Applications can also use local atom tables to save time when searching for a particular string. To perform a search, an application need only place the search string in the atom table and compare the resulting atom with the atoms in the relevant structures. Comparing atoms is typically faster than comparing strings.
Atom tables are implemented as hash tables. By default, a local atom table uses 37 buckets for its hash table. However, you can change the number of buckets used by calling the InitAtomTable function. If the application calls InitAtomTable, however, it must do so before calling any other atom-management functions.
Applications can create two types of atoms: string atoms and integer atoms. The values of integer atoms and string atoms do not overlap, so both types of atoms can be used in the same block of code.
Several functions accept either strings or atoms as parameters. When passing an atom to these functions, an application can use the MAKEINTATOM macro to convert the atom into a form that can be used by the function.
The following sections describe atom types.
When applications pass null-terminated strings to the GlobalAddAtom, AddAtom, GlobalFindAtom, and FindAtom functions, they receive string atoms (16-bit integers) in return. String atoms have the following properties:
- The values of string atoms are in the range 0xC000 (MAXINTATOM) through 0xFFFF.
- Case is not significant in searches for an atom name in an atom table. Also, the entire string must match in a search operation; no substring matching is performed.
- The string associated with a string atom can be no more than 255 bytes in size. This limitation applies to all atom functions.
- A reference count is associated with each atom name. The count is incremented each time the atom name is added to the table and decremented each time the atom name is deleted from it. This prevents different users of the same string atom from destroying each other's atom names. When the reference count for an atom name equals zero, the system removes the atom and the atom name from the table.
Integer atoms differ from string atoms in the following ways:
- The values of integer atoms are in the range 0x0001 through 0xBFFF (MAXINTATOM– 1).
- The string representation of an integer atom is #dddd, where the values represented by dddd are decimal digits. Leading zeros are ignored.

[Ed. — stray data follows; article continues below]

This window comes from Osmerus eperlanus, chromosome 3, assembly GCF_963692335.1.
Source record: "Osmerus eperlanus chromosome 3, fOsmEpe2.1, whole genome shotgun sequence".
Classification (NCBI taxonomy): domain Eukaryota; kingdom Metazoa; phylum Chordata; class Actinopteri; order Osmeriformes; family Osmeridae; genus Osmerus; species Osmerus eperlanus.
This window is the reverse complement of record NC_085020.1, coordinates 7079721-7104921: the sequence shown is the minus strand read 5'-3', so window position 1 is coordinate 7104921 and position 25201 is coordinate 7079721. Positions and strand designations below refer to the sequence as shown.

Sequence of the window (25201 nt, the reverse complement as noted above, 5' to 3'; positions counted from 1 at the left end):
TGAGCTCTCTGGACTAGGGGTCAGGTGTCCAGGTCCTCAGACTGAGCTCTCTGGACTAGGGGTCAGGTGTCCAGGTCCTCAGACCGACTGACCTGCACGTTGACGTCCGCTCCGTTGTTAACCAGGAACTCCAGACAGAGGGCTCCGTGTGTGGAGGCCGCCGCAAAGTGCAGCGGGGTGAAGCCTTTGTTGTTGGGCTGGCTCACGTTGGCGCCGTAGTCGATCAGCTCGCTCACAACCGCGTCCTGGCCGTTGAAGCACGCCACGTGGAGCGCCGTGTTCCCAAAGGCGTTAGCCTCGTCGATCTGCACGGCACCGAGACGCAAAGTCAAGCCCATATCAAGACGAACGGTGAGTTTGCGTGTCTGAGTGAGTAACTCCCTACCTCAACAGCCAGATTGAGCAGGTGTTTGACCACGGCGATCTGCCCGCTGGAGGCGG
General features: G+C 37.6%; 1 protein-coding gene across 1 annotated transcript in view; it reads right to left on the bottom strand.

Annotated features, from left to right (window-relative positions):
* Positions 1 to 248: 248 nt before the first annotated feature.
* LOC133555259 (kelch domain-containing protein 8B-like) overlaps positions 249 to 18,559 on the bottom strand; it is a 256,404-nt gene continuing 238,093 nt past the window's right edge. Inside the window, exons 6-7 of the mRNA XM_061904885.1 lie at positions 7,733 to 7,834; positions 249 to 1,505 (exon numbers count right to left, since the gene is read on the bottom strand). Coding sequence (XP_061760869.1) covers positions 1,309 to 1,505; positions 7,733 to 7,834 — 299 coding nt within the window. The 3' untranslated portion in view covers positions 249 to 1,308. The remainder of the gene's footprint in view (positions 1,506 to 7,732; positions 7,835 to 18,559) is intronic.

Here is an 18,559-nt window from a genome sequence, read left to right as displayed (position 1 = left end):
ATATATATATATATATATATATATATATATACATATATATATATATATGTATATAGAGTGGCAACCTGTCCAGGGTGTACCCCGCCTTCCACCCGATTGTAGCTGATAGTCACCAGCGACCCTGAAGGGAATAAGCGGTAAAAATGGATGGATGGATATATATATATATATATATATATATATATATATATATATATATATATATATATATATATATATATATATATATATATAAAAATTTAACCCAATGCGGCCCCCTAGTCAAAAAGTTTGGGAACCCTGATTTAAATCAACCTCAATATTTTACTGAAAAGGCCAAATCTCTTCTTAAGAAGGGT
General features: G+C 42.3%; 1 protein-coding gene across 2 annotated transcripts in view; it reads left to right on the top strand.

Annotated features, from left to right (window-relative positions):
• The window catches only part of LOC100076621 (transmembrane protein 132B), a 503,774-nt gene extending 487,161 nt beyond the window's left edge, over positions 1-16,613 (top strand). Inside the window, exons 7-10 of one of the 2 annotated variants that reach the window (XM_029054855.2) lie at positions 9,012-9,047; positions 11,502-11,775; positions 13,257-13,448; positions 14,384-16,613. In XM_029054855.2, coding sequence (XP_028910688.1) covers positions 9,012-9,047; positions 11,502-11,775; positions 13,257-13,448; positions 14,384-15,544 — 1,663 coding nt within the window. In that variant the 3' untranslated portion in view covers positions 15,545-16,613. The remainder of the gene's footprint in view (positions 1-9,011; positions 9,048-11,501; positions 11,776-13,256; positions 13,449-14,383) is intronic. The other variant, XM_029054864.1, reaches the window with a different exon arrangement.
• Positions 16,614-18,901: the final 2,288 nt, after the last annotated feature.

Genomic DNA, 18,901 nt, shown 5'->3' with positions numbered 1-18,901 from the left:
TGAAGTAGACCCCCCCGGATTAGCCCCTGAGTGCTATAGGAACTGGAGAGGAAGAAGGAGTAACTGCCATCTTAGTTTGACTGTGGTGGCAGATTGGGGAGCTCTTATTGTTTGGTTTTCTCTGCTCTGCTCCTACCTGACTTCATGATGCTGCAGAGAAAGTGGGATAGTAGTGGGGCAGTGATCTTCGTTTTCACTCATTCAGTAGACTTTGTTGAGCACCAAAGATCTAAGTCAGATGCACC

- There is no reference count or storage overhead associated with an integer atom.
Atom Creation and Usage Count
An application creates a local atom by calling the AddAtom function; it creates a global atom by calling the GlobalAddAtom function. Both functions require a pointer to a string. The system searches the appropriate atom table for the string and returns the corresponding atom to the application. In the case of a string atom, if the string already resides in the atom table, the system increments the reference count for the string during this process.
Repeated calls to add the same atom name return the same atom. If the atom name does not exist in the table when AddAtom is called, the atom name is added to the table and a new atom is returned. If it is a string atom, its reference count is also set to one.
An application should call the DeleteAtom function when it no longer needs to use a local atom; it should call the GlobalDeleteAtom function when it no longer needs a global atom. In the case of a string atom, either of these functions reduces the reference count of the corresponding atom by one. When the reference count reaches zero, the system deletes the atom name from the table.
The atom name of a string atom remains in the global atom table as long as its reference count is greater than zero, even after the application that placed it in the table terminates. A local atom table is destroyed when the associated application terminates, regardless of the reference counts of the atoms in the table.
An application can determine whether a particular string is already in an atom table by using the FindAtom or GlobalFindAtom function. These functions search an atom table for the specified string and, if the string is there, return the corresponding atom.
An application can use the GetAtomName or GlobalGetAtomName function to retrieve an atom-name string from an atom table, provided the application has the atom corresponding to the string being sought. Both functions copy the atom-name string of the specified atom to a buffer and return the length of the string that was copied. GetAtomName retrieves an atom-name string from a local atom table, and GlobalGetAtomName retrieves an atom-name string from the global atom table.
Atom String Formats
The AddAtom, GlobalAddAtom, FindAtom, and GlobalFindAtom functions take a pointer to a null-terminated string. An application can specify this pointer in one of the following ways.
|#dddd||An integer specified as a decimal string. Used to create or find an integer atom.|
|string atom name||A string atom name. Used to add a string atom name to an atom table and receive an atom in return.|